The Francis Frith Collection has a photograph dated 1906 showing the front tiled gables in position and a large ground floor single storey projection with a hipped roof. By their photograph of circa 1955 this extension has a flat-roof.

By 2016 the building was no longer in use as a public house.

Reasons for Listing

The former White Lion public house, a C16 coaching inn, with a C17 cross-wing and C18 south-east extensions, refurbished in the C19, is listed at Grade II for the following principal reasons:
* Architectural interest: as a vernacular timber-framed C16 building with a C17 cross-wing and further accommodation added in brick with tile-hanging in the C18;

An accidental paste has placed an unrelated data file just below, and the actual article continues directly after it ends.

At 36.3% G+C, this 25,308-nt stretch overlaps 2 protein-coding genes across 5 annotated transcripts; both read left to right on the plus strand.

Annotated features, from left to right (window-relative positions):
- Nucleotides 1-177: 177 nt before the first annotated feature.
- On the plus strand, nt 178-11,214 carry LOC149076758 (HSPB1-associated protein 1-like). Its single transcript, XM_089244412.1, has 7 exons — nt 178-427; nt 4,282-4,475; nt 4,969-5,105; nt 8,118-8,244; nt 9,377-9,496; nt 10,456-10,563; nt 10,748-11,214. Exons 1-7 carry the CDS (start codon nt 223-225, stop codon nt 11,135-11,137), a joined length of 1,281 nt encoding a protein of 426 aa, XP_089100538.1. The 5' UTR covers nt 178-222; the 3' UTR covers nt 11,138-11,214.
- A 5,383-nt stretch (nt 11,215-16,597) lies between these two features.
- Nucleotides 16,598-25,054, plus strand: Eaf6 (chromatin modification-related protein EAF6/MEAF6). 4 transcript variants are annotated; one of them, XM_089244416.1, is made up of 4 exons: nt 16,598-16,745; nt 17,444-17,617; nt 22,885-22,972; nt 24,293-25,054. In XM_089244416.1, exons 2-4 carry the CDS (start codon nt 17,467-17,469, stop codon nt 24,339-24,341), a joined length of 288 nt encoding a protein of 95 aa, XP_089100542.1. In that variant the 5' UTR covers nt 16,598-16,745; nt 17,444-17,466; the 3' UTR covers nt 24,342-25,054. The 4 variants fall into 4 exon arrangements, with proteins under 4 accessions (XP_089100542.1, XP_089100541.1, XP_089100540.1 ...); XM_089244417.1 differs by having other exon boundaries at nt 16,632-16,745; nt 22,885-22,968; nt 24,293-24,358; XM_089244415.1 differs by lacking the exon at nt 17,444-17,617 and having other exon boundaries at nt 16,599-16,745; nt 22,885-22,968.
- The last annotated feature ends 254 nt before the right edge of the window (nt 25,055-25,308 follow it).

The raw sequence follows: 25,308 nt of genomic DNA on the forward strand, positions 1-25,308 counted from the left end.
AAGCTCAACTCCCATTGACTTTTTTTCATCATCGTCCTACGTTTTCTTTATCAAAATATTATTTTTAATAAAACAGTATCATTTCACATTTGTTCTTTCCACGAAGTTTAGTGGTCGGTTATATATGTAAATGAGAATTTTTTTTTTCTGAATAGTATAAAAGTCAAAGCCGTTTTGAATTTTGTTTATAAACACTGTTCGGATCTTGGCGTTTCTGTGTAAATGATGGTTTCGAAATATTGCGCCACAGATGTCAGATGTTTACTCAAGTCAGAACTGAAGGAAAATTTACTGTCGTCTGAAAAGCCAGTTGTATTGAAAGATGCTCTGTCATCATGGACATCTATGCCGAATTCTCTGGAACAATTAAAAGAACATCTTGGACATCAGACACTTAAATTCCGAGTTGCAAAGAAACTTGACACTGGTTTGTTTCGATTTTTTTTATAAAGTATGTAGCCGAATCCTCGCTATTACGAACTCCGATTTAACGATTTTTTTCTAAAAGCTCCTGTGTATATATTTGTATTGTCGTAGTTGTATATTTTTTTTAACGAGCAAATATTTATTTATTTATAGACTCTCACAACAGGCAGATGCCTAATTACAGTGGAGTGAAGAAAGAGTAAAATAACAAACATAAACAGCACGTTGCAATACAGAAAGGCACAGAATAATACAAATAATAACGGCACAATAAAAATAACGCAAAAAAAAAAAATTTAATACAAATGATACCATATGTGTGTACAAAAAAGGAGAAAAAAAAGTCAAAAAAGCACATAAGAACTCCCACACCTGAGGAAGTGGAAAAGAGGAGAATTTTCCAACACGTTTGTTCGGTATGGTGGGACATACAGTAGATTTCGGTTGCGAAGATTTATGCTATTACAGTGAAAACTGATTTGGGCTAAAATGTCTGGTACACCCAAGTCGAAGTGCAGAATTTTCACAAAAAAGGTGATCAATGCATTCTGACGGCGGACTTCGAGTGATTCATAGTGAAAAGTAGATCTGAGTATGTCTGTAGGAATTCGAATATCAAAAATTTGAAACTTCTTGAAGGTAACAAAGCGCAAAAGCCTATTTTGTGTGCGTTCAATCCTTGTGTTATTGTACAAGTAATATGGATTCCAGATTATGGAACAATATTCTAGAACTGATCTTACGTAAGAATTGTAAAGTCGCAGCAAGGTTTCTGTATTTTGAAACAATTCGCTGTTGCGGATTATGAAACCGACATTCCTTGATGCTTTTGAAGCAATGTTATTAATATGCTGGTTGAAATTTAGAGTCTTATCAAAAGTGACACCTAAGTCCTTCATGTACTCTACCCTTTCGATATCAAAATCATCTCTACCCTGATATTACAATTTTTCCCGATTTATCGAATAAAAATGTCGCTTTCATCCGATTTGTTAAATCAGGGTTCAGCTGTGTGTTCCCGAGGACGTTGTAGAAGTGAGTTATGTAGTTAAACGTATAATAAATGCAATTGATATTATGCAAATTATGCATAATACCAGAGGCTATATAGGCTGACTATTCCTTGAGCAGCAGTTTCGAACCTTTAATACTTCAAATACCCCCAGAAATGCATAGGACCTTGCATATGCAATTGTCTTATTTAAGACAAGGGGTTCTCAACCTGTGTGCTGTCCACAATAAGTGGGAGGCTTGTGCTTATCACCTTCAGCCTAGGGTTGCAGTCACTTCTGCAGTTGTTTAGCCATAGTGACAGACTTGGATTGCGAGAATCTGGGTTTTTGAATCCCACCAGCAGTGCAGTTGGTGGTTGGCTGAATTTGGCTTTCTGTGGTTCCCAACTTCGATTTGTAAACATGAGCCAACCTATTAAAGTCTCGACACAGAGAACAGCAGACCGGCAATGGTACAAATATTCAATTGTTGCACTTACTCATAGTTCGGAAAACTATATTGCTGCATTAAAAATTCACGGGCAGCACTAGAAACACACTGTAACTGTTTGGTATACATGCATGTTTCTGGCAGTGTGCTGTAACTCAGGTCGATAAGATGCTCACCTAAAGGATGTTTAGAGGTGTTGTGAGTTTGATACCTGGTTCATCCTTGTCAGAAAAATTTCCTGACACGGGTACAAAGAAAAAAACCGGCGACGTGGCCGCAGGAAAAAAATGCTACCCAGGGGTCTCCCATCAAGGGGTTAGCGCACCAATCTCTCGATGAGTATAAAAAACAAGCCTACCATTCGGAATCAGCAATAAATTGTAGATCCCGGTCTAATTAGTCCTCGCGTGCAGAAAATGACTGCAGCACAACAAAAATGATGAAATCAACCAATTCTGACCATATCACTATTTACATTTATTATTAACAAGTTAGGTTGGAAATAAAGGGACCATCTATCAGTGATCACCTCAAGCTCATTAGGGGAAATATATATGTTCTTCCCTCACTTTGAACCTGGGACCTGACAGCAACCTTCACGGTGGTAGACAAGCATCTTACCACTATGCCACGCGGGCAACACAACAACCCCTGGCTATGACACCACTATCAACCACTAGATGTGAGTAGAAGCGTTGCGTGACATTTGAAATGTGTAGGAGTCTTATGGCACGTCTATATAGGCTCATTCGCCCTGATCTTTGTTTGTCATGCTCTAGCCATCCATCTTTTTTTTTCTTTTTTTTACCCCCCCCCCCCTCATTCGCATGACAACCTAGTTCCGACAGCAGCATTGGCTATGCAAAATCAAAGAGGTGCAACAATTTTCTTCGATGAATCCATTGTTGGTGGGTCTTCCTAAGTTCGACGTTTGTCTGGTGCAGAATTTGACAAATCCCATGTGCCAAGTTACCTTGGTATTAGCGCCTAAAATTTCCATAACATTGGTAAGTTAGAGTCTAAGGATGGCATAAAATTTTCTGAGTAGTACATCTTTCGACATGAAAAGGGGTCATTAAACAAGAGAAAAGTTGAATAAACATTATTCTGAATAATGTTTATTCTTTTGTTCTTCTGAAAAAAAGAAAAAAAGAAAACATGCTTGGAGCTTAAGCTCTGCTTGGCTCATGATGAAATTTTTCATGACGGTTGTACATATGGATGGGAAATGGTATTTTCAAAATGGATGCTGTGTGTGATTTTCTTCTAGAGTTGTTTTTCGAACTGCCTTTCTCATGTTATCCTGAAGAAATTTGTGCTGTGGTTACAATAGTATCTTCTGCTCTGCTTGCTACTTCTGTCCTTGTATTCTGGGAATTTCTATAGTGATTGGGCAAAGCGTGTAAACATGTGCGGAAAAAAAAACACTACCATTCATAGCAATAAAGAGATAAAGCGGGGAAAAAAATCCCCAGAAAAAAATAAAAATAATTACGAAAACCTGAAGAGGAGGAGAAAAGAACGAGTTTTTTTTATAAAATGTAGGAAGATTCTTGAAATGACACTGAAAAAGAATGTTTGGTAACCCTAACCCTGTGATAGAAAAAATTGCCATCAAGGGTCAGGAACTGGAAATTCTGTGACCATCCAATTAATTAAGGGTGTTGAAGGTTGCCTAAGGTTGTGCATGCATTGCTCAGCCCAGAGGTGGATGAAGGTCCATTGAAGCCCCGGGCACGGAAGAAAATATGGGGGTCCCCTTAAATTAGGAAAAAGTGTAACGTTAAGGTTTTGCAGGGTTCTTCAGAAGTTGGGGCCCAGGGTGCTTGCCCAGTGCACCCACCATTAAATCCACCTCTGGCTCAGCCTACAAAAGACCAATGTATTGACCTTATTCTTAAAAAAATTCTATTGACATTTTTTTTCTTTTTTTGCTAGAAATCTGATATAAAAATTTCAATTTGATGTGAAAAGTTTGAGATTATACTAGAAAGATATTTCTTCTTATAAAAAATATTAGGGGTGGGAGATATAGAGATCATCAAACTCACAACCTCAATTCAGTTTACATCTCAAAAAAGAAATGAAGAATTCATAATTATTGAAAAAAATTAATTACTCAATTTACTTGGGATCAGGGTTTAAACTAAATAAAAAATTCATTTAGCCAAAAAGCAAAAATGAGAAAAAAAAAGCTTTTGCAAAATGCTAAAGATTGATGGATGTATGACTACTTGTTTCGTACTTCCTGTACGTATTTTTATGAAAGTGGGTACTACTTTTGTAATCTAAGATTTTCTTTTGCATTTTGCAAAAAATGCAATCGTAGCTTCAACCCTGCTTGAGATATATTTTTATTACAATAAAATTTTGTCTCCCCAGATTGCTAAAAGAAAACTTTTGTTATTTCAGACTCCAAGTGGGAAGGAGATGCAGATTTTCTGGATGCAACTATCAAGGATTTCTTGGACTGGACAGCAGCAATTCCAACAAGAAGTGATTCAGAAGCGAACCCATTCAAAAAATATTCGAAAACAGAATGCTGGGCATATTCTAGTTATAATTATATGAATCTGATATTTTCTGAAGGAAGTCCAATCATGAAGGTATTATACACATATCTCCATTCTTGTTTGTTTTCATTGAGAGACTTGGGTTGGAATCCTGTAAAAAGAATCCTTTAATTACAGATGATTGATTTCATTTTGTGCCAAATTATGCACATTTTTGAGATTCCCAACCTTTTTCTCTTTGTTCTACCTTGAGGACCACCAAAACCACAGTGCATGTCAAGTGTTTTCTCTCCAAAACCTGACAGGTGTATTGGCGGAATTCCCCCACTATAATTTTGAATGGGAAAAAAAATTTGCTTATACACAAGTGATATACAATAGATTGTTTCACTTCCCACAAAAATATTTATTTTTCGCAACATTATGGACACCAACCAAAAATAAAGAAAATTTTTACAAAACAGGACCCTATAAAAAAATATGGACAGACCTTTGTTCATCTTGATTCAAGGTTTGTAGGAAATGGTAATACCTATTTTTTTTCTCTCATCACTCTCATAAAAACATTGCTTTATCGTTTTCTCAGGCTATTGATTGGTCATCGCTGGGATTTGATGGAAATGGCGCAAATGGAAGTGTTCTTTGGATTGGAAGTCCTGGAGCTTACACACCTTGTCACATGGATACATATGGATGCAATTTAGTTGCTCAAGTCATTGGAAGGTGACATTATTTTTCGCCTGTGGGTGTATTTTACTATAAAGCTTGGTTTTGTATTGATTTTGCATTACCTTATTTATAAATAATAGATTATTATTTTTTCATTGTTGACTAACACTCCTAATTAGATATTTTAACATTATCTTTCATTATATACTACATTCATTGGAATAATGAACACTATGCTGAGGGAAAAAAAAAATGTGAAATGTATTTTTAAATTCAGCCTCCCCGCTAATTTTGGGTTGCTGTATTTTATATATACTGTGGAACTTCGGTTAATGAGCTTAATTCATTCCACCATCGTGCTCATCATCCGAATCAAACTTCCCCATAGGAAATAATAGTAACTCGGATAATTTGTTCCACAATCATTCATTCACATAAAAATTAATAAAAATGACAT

* Plan form and room use: the successive plan forms are still readable and include the cross-wing parlour and chamber above, which have their original room divisions, and the C18 rear extensions;
* Degree of Survival: a significant proportion of the C16 phase and the C17 cross wing survives with much of the wall frame visible and the entire roof structure, together with three C18 rear extensions. Fixtures and fitting also survive well, including the ceiling in the C17 parlour wing, an internal partition, a first-floor plank and muntin screen and a number of C18 doors;
* Historical associations: it is one of two former inns linked with a notorious 1786 murder of an unknown sailor on his way to join his ship at Portsmouth, commemorated by two listed memorials on Gibbet Hill, near Hindhead, and which featured in the plot of Nicholas Nickleby by Charles Dickens.